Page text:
Burnam explained how getting their smiles back is part of a bigger picture of restoring homeless patients to a fuller life. Missing teeth can have an impact on a person's employability, and so getting dental care can help a homeless patient on the road to employment. He described how dental care is just one part of the myriad services Haven for Hope can provide residents, with the clinic located on its campus.
In fact, as a previous article in the Rivard Report pointed out, the San Antonio Christian Dental Clinic, in partnership with UT Health Science Center, and with funding from the Greehy Family Foundation has been helping formerly homeless turn into registered dental assistants through their program since 2012. Some of the volunteers and staff serving at Thursday's event were graduates of that program, which provides free tuition, worth $15,000 to $16,000 through private educational institutions, and a highly marketable – and portable – job skill upon graduation. In fact, one of the graduates went on to become a dentist herself, says Gloria Canseco, about the program that graduates 12 to 14 students a year.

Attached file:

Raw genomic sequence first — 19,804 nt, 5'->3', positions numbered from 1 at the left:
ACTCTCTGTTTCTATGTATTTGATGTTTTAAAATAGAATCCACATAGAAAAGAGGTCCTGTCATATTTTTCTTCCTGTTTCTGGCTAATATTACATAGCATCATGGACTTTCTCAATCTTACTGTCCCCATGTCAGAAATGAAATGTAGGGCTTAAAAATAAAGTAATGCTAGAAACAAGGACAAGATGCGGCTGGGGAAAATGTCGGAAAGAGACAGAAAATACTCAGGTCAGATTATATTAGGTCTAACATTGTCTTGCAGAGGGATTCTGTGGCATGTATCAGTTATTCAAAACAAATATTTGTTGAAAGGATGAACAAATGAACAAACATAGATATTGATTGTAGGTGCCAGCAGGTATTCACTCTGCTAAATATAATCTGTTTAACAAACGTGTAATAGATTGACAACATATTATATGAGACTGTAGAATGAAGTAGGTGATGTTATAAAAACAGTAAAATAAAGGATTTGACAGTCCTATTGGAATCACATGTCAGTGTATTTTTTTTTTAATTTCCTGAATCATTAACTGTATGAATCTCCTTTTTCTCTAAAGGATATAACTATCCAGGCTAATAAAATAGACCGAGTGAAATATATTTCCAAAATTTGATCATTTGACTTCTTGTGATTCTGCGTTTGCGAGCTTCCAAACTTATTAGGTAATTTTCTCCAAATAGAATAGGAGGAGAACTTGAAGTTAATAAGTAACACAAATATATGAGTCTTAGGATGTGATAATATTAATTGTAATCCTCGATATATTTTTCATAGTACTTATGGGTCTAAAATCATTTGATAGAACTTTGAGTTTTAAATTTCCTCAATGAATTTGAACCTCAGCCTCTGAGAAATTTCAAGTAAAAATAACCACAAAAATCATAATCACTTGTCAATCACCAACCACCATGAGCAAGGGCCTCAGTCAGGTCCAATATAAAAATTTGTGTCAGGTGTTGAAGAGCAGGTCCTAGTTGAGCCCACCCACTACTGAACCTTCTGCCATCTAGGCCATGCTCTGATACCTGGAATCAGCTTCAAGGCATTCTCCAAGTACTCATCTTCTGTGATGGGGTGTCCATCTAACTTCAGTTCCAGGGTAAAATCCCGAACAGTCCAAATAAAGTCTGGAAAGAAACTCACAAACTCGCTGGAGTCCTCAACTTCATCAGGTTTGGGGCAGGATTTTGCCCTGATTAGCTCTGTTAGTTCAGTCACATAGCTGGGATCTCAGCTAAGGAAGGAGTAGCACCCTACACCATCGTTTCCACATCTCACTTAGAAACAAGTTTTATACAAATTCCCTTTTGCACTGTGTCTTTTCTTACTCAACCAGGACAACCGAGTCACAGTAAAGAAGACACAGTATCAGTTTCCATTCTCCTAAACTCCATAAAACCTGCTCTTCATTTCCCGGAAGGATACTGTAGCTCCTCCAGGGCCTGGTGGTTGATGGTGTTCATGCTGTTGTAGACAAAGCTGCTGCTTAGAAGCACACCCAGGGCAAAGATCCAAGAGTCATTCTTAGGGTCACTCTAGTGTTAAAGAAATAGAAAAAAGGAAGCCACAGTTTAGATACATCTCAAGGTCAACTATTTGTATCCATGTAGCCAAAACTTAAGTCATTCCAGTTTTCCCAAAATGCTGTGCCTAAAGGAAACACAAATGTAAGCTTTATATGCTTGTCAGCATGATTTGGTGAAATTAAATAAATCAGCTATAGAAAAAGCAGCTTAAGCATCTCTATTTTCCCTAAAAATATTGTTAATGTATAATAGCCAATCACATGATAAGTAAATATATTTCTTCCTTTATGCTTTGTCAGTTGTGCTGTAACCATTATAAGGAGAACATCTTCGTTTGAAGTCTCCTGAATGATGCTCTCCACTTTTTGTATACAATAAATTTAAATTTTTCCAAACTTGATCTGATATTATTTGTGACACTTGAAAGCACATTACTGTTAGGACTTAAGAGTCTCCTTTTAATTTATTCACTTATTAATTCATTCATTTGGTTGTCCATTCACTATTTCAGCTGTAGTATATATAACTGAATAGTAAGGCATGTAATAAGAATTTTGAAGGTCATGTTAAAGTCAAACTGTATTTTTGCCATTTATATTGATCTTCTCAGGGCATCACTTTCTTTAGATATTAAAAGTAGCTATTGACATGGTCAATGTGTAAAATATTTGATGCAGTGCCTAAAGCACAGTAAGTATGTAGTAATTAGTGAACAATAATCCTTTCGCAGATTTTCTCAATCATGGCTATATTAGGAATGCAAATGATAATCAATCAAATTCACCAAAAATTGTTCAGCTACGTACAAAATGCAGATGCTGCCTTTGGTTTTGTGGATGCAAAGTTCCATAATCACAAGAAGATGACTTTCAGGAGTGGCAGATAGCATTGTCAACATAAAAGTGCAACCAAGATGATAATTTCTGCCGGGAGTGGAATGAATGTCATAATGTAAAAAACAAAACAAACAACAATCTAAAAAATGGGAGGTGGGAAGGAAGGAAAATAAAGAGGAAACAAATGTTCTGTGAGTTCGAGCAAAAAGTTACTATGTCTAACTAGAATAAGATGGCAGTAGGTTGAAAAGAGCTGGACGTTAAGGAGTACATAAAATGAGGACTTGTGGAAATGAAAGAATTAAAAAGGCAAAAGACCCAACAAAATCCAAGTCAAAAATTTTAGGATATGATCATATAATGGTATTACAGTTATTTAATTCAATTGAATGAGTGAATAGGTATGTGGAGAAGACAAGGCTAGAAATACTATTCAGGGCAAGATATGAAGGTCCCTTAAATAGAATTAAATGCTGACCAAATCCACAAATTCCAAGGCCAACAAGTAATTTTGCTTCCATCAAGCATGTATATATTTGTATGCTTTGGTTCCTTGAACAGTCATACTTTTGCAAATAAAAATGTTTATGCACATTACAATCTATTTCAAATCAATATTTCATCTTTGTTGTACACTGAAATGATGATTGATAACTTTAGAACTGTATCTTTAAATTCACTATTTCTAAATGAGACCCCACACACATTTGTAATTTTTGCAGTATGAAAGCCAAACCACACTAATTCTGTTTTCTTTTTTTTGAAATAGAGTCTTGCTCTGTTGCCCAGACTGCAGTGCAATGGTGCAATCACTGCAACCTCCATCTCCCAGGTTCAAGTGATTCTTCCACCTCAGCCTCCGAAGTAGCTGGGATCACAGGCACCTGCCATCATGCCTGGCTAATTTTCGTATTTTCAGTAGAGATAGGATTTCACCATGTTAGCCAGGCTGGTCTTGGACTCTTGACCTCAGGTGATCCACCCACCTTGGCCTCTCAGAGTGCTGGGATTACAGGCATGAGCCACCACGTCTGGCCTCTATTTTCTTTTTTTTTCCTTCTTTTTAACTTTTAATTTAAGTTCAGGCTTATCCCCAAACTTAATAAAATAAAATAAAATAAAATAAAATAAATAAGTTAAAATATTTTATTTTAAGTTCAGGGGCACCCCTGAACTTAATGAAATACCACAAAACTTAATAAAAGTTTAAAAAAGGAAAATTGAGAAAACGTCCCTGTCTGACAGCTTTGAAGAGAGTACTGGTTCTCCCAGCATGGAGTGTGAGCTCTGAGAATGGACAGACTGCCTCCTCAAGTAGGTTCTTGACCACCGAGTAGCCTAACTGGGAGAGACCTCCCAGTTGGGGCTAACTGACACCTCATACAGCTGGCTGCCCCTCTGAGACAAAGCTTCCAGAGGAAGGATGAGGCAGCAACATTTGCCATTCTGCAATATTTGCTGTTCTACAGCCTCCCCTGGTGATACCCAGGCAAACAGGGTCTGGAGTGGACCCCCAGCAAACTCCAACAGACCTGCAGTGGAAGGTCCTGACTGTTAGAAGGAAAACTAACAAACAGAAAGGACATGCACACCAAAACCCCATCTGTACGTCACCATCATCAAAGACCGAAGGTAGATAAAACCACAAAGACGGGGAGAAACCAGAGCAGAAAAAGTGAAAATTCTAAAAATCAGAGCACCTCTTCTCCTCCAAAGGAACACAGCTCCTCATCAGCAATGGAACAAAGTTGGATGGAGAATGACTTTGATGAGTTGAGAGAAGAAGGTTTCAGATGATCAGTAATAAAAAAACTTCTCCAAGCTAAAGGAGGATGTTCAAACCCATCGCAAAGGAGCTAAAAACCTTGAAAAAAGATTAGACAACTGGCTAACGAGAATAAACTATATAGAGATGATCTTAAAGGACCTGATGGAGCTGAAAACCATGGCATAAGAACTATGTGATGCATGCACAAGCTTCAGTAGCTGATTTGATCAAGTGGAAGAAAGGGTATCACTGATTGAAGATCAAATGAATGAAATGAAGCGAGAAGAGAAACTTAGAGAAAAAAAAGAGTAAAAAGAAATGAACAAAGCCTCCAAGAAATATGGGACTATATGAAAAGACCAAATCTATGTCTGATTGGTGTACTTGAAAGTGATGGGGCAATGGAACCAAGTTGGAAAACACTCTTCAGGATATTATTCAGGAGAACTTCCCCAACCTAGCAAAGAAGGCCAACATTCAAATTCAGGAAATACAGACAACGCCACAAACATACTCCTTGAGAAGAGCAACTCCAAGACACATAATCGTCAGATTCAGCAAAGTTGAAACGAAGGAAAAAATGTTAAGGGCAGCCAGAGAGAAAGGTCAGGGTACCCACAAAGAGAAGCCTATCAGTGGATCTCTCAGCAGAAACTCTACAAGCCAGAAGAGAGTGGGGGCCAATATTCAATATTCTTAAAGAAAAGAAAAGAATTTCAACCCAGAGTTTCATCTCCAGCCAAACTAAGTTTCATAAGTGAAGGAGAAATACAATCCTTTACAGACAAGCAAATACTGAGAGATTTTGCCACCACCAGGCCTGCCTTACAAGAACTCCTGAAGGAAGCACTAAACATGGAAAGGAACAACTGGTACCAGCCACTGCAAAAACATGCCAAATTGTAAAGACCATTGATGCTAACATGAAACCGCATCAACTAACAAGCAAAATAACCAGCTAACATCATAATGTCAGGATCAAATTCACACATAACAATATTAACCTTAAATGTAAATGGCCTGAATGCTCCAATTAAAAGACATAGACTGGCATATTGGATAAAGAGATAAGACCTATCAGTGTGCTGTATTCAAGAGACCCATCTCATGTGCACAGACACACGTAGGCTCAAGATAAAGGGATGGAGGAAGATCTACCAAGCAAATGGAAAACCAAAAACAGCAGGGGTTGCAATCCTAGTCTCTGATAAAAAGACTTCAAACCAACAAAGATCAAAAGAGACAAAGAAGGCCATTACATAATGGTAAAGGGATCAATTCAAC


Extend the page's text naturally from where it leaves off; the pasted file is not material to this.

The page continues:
Thursday's dental clinic for homeless veterans may just be the first step in a short series of visits.
“Based on our community assessment, we anticipate between 20%-30% of those in attendance will need more extensive treatment. For patients presenting with profound needs, enrollment in our program of charitable care to under-served Bexar County adults is the beginning of a longer-term relationship and a healthier future,” said Canseco in a prepared statement.
“In particular, this event will aim to help relieve pain, eliminate infection, and restore a healthy smile at no cost to veterans. A new smile can have a profound effect on self-sufficiency resulting in fewer missed workdays, more confidence for job interviews, and greater overall health and an improved outlook on life.”
*Featured/top image: Dental staff is hard at work on a patient. Photo by Paola Longoria.